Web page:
Several months later, in the fall of 1944, Haynes was leading his men up a hill near the Arno River in Italy when he was struck by shrapnel, leaving a wound in his chest the size of his fist. One of the first soldiers to reach him—carrying him downhill to an aid station and almost certainly saving his life—was Frank Parker.

Haynes recalled the story to a newspaper reporter in 1991, shortly before the fiftieth anniversary of the game. “If it hadn’t been for Frank Parker, I wouldn’t be here,” he said. “I was dying. No melodramatics about it: I thought I was dead.”

Years later, Duke’s Jim Smith was asked what playing the 1942 Rose Bowl meant. Smith completed tours in both the Atlantic and Pacific on the deck of a U.S. Navy destroyer during the war, and he was on board the USS Bright when its fantail was slammed by a Japanese kamikaze pilot near Okinawa. He had a quick answer to the question: normalcy. Playing the game, Smith said, sent a message to the world that “we’re still a nation, we’re still here, we’re still going about things.”

We talk sometimes of football in the language of war, with its bombs and blitzes, its aerial assaults and battles in the trenches. But no one confused the battle that took place in Durham on New Year’s Day with the real thing. The bowl was there to entertain, to let people forget for a moment that in other parts of the world helmeted young men fight and die. For a few hours, at least, the only combat that mattered was symbolic. The only wounds were dealt to one’s pride.

The great Iowa halfback Nile Kinnick had drawn the distinction so eloquently in accepting the 1939 Heisman Trophy. Closing his brief remarks, he said, “I thank God I was warring on the gridirons of the Midwest and not on the battlefields of Europe. I can speak confidently and positively that the players of this country would much more, much rather, struggle and fight to win the Heisman award than the Croix de Guerre.”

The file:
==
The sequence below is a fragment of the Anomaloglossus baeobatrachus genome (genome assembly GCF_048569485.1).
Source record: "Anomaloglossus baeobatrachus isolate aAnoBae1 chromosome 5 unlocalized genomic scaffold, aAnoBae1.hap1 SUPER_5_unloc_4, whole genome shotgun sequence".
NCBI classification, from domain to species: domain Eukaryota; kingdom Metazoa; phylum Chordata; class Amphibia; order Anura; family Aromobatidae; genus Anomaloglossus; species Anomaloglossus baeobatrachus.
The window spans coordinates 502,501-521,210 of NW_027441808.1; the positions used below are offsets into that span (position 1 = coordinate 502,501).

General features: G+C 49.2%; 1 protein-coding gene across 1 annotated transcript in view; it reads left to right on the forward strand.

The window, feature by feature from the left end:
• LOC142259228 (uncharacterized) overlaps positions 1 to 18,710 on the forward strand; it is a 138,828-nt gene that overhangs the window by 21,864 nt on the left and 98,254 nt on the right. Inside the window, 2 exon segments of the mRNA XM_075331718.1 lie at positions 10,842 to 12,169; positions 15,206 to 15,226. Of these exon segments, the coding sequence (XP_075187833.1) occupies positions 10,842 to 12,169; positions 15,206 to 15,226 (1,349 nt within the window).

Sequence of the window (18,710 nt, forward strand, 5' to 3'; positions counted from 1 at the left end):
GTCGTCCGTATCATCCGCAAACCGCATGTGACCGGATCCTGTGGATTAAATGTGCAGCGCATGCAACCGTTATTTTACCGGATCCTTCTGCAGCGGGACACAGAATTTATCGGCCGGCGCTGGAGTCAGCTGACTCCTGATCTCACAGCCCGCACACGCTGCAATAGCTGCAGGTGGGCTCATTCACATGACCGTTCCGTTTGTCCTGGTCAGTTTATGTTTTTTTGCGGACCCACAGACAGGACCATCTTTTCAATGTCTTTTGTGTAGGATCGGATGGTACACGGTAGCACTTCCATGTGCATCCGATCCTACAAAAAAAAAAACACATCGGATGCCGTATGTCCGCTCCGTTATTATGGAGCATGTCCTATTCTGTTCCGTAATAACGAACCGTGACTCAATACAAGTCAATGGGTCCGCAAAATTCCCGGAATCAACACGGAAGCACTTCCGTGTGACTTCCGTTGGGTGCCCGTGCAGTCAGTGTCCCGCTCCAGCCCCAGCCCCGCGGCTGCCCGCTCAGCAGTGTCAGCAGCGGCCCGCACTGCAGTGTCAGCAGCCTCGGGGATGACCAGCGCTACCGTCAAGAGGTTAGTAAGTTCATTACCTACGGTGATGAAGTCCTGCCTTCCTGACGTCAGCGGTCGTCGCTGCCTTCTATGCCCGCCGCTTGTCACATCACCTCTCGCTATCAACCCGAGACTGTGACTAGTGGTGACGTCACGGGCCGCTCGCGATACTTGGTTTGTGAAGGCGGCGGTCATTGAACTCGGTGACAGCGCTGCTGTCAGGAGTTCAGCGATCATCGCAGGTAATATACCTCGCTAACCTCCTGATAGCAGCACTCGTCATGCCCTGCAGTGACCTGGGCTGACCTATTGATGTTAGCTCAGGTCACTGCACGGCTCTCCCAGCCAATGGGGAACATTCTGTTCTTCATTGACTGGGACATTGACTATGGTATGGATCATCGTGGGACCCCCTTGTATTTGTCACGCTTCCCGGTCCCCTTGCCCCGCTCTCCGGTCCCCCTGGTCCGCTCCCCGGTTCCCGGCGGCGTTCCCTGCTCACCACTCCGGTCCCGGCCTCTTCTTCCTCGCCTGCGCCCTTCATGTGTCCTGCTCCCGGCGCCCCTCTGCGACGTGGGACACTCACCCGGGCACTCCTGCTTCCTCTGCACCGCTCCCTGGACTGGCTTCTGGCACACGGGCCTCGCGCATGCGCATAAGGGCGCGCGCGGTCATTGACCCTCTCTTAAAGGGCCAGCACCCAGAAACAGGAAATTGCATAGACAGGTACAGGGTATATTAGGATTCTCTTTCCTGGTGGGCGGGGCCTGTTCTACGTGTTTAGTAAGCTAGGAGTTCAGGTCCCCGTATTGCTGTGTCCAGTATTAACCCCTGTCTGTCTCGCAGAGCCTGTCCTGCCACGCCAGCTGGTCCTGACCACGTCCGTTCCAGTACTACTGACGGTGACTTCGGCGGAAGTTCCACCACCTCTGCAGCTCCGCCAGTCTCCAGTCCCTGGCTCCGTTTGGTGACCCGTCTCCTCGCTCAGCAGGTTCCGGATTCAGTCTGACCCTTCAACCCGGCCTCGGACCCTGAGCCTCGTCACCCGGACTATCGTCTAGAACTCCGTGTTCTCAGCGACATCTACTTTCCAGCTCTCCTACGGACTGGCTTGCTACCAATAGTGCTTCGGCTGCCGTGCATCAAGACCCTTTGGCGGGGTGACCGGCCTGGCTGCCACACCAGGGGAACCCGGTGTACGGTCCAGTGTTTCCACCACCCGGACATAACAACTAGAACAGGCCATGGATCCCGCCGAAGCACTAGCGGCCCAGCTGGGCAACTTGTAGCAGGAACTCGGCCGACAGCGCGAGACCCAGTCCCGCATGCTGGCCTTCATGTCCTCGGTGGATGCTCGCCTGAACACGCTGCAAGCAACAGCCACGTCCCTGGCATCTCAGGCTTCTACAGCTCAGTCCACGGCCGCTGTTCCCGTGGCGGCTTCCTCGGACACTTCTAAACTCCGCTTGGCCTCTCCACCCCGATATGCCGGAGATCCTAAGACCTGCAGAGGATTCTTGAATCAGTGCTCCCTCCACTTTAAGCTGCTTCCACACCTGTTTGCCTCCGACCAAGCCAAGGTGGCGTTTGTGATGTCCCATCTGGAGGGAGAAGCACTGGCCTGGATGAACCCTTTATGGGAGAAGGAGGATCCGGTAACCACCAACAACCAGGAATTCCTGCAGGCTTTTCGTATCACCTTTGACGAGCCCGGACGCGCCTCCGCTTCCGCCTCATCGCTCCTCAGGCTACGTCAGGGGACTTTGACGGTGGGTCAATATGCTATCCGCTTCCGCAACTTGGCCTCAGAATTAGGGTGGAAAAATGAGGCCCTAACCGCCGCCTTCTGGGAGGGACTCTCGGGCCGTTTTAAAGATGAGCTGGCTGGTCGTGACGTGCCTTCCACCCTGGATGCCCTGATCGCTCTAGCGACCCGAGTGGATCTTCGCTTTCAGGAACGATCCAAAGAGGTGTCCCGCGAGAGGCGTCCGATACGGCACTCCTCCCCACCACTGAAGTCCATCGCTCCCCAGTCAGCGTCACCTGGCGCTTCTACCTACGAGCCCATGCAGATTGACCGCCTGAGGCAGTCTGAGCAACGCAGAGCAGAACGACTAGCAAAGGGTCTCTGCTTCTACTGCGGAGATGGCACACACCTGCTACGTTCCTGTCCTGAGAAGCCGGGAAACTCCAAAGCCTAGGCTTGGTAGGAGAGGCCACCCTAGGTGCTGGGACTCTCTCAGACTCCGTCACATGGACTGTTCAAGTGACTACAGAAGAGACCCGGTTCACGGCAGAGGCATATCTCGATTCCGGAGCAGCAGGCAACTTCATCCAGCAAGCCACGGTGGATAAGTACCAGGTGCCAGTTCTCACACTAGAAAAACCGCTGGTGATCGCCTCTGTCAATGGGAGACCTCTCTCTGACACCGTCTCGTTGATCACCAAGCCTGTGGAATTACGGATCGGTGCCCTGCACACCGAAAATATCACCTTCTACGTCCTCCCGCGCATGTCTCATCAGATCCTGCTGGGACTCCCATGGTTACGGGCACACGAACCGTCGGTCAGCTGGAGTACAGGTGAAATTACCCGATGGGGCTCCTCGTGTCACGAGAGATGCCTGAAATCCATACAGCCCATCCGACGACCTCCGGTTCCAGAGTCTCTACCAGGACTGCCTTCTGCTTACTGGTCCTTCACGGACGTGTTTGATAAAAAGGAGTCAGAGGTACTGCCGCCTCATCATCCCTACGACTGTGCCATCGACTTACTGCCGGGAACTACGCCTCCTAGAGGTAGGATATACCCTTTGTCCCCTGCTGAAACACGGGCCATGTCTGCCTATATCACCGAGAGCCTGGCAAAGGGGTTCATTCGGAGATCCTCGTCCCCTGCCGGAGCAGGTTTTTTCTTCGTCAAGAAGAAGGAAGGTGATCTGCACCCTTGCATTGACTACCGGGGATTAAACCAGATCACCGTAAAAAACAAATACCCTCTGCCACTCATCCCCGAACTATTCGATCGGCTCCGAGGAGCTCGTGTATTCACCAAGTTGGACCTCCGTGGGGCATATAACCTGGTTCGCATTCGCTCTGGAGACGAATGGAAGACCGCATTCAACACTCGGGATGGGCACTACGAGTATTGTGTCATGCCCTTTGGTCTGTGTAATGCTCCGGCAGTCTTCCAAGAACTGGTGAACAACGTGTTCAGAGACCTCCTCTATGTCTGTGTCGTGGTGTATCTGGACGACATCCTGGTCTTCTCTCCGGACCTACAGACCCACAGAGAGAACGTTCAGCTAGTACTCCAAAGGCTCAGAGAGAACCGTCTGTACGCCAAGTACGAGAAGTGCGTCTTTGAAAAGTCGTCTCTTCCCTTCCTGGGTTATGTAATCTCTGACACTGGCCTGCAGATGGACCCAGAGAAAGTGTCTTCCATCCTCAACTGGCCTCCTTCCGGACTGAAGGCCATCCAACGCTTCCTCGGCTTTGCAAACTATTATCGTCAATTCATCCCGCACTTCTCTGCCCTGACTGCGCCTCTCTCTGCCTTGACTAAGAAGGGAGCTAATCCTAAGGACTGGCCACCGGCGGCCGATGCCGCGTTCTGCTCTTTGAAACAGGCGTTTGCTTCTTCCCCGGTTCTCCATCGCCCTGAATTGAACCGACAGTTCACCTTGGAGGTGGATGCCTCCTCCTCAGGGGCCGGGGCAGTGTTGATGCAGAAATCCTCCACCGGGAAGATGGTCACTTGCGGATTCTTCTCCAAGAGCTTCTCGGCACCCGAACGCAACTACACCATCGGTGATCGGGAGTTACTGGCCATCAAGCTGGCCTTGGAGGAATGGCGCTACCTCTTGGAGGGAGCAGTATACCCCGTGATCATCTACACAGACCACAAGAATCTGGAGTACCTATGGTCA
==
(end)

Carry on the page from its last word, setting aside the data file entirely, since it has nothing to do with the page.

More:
Kinnick died during a Navy combat training mission in 1943.

As the leaden skies gave way to darkness and the players walked off the Duke field for a final time that New Year’s Day, they understood they were marching toward an arena that kept harsher scores. They were bitterly disappointed, grieving over fumbles and miscues, agonizing at opportunities let slip away. But the sting of their loss would soon fade. In the end, it was sweet victory enough that they had one last chance to play.

Jessica Wood, of Duke’s University Archives, contributed to the research of this story. A collection of Rose Bowl memorabilia will be on display through January 15, 2012, at the David M. Rubenstein Rare Book & Manuscript Library as part of an Archives exhibit titled “From Campus to Cockpit: Duke During World War II.”

See additional Rose Bowl photographs, game footage, and other digital materials.

View materials on display in the exhibit "From Campus to Cockpit: Duke During World War II."

 


 



return to page one of this article